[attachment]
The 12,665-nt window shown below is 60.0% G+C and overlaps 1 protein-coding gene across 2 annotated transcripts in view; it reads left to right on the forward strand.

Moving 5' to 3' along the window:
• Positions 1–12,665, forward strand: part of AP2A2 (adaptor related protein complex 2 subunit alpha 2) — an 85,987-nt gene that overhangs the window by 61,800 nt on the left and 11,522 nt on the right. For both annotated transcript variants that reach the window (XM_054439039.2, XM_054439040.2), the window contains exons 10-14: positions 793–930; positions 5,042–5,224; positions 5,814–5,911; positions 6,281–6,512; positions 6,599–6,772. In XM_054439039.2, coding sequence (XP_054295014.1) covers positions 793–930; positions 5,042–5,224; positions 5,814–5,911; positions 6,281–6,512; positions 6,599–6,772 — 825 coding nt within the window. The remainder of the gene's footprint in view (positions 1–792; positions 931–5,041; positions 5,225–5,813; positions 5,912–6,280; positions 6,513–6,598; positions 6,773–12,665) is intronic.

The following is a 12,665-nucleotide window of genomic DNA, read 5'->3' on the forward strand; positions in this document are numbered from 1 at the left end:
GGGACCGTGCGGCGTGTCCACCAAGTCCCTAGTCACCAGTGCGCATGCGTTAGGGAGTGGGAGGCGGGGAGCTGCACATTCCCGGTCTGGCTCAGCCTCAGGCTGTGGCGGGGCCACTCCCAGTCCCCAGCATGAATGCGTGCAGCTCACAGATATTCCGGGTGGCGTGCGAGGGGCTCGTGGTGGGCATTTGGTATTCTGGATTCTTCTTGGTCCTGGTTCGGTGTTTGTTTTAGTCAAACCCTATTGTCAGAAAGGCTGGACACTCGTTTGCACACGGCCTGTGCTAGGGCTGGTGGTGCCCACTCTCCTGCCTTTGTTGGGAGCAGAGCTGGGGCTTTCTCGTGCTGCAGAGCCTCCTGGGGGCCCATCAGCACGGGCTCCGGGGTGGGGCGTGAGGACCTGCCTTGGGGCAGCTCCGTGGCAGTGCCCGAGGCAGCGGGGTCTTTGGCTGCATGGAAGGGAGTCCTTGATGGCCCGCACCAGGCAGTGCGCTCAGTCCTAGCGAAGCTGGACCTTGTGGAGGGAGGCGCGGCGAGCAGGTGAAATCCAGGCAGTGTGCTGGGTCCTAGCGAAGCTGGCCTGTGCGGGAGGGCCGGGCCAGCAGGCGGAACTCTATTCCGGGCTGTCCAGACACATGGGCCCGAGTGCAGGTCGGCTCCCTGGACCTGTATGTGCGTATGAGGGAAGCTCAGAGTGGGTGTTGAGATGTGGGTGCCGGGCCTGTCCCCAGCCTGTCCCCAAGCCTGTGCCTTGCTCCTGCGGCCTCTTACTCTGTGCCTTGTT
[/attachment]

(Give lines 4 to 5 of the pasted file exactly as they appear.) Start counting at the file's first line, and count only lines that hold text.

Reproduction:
The following is a 12,665-nucleotide window of genomic DNA, read 5'->3' on the forward strand; positions in this document are numbered from 1 at the left end:
GGGACCGTGCGGCGTGTCCACCAAGTCCCTAGTCACCAGTGCGCATGCGTTAGGGAGTGGGAGGCGGGGAGCTGCACATTCCCGGTCTGGCTCAGCCTCAGGCTGTGGCGGGGCCACTCCCAGTCCCCAGCATGAATGCGTGCAGCTCACAGATATTCCGGGTGGCGTGCGAGGGGCTCGTGGTGGGCATTTGGTATTCTGGATTCTTCTTGGTCCTGGTTCGGTGTTTGTTTTAGTCAAACCCTATTGTCAGAAAGGCTGGACACTCGTTTGCACACGGCCTGTGCTAGGGCTGGTGGTGCCCACTCTCCTGCCTTTGTTGGGAGCAGAGCTGGGGCTTTCTCGTGCTGCAGAGCCTCCTGGGGGCCCATCAGCACGGGCTCCGGGGTGGGGCGTGAGGACCTGCCTTGGGGCAGCTCCGTGGCAGTGCCCGAGGCAGCGGGGTCTTTGGCTGCATGGAAGGGAGTCCTTGATGGCCCGCACCAGGCAGTGCGCTCAGTCCTAGCGAAGCTGGACCTTGTGGAGGGAGGCGCGGCGAGCAGGTGAAATCCAGGCAGTGTGCTGGGTCCTAGCGAAGCTGGCCTGTGCGGGAGGGCCGGGCCAGCAGGCGGAACTCTATTCCGGGCTGTCCAGACACATGGGCCCGAGTGCAGGTCGGCTCCCTGGACCTGTATGTGCGTATGAGGGAAGCTCAGAGTGGGTGTTGAGATGTGGGTGCCGGGCCTGTCCCCAGCCTGTCCCCAAGCCTGTGCCTTGCTCCTGCGGCCTCTTACTCTGTGCCTTGTT